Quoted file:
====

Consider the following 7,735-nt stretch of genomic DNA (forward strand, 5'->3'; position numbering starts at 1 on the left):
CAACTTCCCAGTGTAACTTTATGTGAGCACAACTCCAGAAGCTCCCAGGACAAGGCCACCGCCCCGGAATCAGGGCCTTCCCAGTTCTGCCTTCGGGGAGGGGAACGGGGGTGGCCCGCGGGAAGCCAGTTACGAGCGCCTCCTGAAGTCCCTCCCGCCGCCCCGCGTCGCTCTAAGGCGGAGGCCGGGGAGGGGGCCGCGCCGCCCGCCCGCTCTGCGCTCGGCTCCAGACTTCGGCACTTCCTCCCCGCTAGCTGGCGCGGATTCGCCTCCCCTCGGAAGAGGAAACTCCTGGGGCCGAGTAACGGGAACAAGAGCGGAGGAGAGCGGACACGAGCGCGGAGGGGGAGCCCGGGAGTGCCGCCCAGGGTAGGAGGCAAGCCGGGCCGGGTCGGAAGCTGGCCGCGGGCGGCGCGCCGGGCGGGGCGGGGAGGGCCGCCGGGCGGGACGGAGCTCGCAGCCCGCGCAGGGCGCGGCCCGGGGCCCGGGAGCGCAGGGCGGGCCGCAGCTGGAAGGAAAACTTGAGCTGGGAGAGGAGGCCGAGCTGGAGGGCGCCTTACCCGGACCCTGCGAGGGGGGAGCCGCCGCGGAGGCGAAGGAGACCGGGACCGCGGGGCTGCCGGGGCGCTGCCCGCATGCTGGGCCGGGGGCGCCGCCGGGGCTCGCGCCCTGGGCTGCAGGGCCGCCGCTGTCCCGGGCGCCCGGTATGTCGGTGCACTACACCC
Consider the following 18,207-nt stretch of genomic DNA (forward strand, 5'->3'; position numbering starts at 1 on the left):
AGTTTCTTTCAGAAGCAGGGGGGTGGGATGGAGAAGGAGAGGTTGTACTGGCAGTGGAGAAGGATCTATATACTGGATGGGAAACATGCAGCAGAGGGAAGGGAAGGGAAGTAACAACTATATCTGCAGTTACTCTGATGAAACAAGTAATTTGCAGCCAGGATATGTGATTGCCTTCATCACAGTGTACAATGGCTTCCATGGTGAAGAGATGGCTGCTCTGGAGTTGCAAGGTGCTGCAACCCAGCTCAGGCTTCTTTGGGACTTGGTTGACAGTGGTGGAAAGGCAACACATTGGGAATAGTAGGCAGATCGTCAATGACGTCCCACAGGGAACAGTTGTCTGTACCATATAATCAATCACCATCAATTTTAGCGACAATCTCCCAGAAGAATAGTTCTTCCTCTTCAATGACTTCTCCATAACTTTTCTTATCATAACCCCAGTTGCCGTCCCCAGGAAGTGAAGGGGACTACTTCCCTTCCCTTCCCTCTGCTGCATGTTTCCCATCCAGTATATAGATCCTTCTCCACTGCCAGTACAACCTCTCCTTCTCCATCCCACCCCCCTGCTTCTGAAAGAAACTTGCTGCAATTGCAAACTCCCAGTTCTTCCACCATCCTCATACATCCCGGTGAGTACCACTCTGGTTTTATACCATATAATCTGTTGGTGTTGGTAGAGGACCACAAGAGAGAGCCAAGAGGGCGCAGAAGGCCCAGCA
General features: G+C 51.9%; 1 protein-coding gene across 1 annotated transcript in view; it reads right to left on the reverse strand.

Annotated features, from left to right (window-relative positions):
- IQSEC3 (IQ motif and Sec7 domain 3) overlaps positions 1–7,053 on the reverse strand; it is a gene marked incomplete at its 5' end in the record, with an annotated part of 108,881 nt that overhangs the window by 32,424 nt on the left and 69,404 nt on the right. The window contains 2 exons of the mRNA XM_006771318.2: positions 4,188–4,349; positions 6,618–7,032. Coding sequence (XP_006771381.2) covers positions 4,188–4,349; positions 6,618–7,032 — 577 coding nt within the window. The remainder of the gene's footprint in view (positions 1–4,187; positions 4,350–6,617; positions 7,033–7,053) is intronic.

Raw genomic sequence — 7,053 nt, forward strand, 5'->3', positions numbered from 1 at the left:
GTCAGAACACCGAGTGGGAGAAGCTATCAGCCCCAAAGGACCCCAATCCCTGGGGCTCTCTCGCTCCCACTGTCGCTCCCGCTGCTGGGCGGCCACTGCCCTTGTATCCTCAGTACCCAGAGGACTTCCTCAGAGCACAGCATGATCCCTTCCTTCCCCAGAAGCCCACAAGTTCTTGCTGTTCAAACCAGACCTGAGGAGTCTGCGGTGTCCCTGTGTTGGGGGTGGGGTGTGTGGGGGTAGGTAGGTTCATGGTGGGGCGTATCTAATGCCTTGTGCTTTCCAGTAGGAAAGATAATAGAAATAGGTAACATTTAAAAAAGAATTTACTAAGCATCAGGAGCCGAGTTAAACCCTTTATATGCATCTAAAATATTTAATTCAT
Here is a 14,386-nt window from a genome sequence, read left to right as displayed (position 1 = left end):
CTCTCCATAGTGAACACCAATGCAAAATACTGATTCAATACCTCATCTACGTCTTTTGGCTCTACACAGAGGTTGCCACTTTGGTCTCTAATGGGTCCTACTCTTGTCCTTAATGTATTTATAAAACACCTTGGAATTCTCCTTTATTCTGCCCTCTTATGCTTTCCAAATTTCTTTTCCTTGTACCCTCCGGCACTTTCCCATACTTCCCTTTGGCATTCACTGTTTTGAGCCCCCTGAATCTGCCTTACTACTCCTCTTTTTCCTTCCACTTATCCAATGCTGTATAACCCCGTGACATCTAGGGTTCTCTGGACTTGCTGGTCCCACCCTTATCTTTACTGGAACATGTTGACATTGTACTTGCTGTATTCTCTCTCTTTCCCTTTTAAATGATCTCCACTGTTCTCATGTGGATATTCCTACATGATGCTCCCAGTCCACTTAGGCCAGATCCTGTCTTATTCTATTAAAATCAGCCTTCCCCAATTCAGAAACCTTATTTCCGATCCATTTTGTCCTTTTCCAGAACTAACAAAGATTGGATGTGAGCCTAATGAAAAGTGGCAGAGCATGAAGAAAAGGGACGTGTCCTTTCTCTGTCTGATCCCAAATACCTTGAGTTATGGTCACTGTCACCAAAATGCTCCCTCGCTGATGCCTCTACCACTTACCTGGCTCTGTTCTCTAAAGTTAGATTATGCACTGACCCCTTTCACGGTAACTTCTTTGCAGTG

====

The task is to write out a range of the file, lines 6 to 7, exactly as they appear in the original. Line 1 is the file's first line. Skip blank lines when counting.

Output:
Annotated features, from left to right (window-relative positions):
- IQSEC3 (IQ motif and Sec7 domain 3) overlaps positions 1–7,053 on the reverse strand; it is a gene marked incomplete at its 5' end in the record, with an annotated part of 108,881 nt that overhangs the window by 32,424 nt on the left and 69,404 nt on the right. The window contains 2 exons of the mRNA XM_006771318.2: positions 4,188–4,349; positions 6,618–7,032. Coding sequence (XP_006771381.2) covers positions 4,188–4,349; positions 6,618–7,032 — 577 coding nt within the window. The remainder of the gene's footprint in view (positions 1–4,187; positions 4,350–6,617; positions 7,033–7,053) is intronic.